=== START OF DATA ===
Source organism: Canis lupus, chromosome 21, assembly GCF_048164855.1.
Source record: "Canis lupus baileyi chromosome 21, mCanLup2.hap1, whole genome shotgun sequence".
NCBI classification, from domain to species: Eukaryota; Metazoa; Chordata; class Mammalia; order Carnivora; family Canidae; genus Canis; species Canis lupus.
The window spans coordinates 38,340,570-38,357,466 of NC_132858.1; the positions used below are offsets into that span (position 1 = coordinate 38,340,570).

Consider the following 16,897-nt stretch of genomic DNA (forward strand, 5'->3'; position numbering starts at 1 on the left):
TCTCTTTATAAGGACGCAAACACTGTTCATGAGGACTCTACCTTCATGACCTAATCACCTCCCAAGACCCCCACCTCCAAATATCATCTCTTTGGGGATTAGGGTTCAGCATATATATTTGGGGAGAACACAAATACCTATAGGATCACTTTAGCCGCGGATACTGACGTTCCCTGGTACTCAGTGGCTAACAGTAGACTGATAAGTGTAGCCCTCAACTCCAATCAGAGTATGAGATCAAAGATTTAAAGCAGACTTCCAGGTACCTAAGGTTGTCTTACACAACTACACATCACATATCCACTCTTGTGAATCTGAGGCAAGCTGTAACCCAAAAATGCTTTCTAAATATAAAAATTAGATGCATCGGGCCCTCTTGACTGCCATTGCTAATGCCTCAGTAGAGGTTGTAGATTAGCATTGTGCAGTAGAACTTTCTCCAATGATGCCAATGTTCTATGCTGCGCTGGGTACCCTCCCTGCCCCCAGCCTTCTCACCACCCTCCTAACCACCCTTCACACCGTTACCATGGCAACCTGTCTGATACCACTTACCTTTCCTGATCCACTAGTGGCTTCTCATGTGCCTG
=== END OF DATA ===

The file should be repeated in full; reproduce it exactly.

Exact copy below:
Source organism: Canis lupus, chromosome 21, assembly GCF_048164855.1.
Source record: "Canis lupus baileyi chromosome 21, mCanLup2.hap1, whole genome shotgun sequence".
NCBI classification, from domain to species: Eukaryota; Metazoa; Chordata; class Mammalia; order Carnivora; family Canidae; genus Canis; species Canis lupus.
The window spans coordinates 38,340,570-38,357,466 of NC_132858.1; the positions used below are offsets into that span (position 1 = coordinate 38,340,570).

Consider the following 16,897-nt stretch of genomic DNA (forward strand, 5'->3'; position numbering starts at 1 on the left):
TCTCTTTATAAGGACGCAAACACTGTTCATGAGGACTCTACCTTCATGACCTAATCACCTCCCAAGACCCCCACCTCCAAATATCATCTCTTTGGGGATTAGGGTTCAGCATATATATTTGGGGAGAACACAAATACCTATAGGATCACTTTAGCCGCGGATACTGACGTTCCCTGGTACTCAGTGGCTAACAGTAGACTGATAAGTGTAGCCCTCAACTCCAATCAGAGTATGAGATCAAAGATTTAAAGCAGACTTCCAGGTACCTAAGGTTGTCTTACACAACTACACATCACATATCCACTCTTGTGAATCTGAGGCAAGCTGTAACCCAAAAATGCTTTCTAAATATAAAAATTAGATGCATCGGGCCCTCTTGACTGCCATTGCTAATGCCTCAGTAGAGGTTGTAGATTAGCATTGTGCAGTAGAACTTTCTCCAATGATGCCAATGTTCTATGCTGCGCTGGGTACCCTCCCTGCCCCCAGCCTTCTCACCACCCTCCTAACCACCCTTCACACCGTTACCATGGCAACCTGTCTGATACCACTTACCTTTCCTGATCCACTAGTGGCTTCTCATGTGCCTG